To create a progressive speed change you’ll need to add keyframes. For an effect where the speed ramps up or down to highlight a motion and then resumes normal speed, you’ll need to create two keyframes, essentially separating the clip into three sections. Command + Click (Mac) or Control + Click (PC) the band to create keyframes. Click and drag that middle section up for fast motion, down for slow motion.
At this point, the speed change is abrupt. To smooth the ramp, click and drag your keyframe to split it. Use the Bezier handles to smooth the effect further. Play around with the ramp until you’re happy with the look.
The Optical Flow feature can help smooth your slow motion effect to make it look more like you shot at a higher frame rate.
When enabled, Premiere Pro will use existing frames to intelligently generate new frames to go in between your existing ones. The result is smooth rather than choppy motion.
Let’s look at an example of slow motion created using the Speed/Duration module with the default Time Interpolation (Frame Sampling):
When using Frame Sampling, Premiere Pro duplicates existing frames to create the slow motion effect. The result works, but it’s a bit choppy. Compare with this example, using Optical Flow. You can really see the difference at the beginning of the clip when the dancer goes up on pointe.
To enable Optical Flow when using the Speed/Duration controls, change the Time Interpolation to Optical Flow. After making this change, you’ll have to render the footage before playing it back. Choose Sequence > Render In to Out.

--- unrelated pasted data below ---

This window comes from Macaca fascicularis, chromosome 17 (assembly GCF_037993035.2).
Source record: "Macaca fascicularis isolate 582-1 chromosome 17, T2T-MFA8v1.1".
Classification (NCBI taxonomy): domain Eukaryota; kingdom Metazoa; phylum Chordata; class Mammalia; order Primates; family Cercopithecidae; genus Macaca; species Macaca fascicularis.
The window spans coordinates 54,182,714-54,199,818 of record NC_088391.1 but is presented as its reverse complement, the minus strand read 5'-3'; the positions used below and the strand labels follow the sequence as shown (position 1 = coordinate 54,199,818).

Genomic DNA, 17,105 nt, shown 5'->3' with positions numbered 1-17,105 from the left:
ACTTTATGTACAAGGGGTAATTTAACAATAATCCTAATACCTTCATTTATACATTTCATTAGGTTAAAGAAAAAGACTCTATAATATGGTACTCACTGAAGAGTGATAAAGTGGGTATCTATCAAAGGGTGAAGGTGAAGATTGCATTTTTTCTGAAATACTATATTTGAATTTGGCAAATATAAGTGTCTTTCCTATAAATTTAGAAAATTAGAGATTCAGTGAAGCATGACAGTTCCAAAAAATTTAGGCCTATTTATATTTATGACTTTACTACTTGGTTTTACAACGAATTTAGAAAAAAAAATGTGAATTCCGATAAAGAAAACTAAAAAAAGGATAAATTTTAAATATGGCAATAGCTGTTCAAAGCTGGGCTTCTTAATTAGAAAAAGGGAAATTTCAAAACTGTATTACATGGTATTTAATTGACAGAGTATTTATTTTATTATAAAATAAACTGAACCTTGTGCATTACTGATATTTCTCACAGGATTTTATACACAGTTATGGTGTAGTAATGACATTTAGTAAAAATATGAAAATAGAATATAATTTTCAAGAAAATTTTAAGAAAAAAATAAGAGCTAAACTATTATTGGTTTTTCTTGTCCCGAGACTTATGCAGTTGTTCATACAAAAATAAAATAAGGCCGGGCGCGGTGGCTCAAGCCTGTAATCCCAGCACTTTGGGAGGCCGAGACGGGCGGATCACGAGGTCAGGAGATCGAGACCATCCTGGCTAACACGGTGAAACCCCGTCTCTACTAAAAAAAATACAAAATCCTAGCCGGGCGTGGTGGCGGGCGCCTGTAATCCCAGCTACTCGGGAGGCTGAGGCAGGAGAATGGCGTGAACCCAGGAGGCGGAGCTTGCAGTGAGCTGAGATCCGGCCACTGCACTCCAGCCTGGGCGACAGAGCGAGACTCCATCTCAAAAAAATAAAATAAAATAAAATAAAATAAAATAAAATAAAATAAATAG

Using Optical Flow to smooth a speed ramp is just a little bit different. Right-click and choose Time Interpolation > Optical Flow. Render.
But Optical Flow isn’t perfect—because Premiere Pro is generating entirely new frames, some issues like warping and artifacting can occur. For best results, shoot against a simple, static background. The more detail and movement Premiere has to interpret; the more likely something will be off.
Level Up with Plugins
If you frequently work with slow motion and high frame rate cameras, it could be worth it to invest in software designed specifically for the task. For precise retiming, you can try a plugin like Twixtor that will essentially do the same thing as Optical Flow but at a higher level. Starting at $330, however, it’s an investment and one that still won’t replace a high frame rate camera. If you only work with slow motion on occasion, you’ll be just fine adjusting in Premiere Pro.
In short, if you’re trying to be the next Slow Mo Guys, you’re going to need to invest in a fancy camera. If you need to retime a clip to fit an edit, emphasize action in your YouTube video, or create a little drama, Premiere Pro alone or in tandem with some 60fps footage will do you just fine.
There’s a lot you can do with speed ramping and slow motion in Adobe Premiere Pro – so have fun experimenting with these different slow motion effects!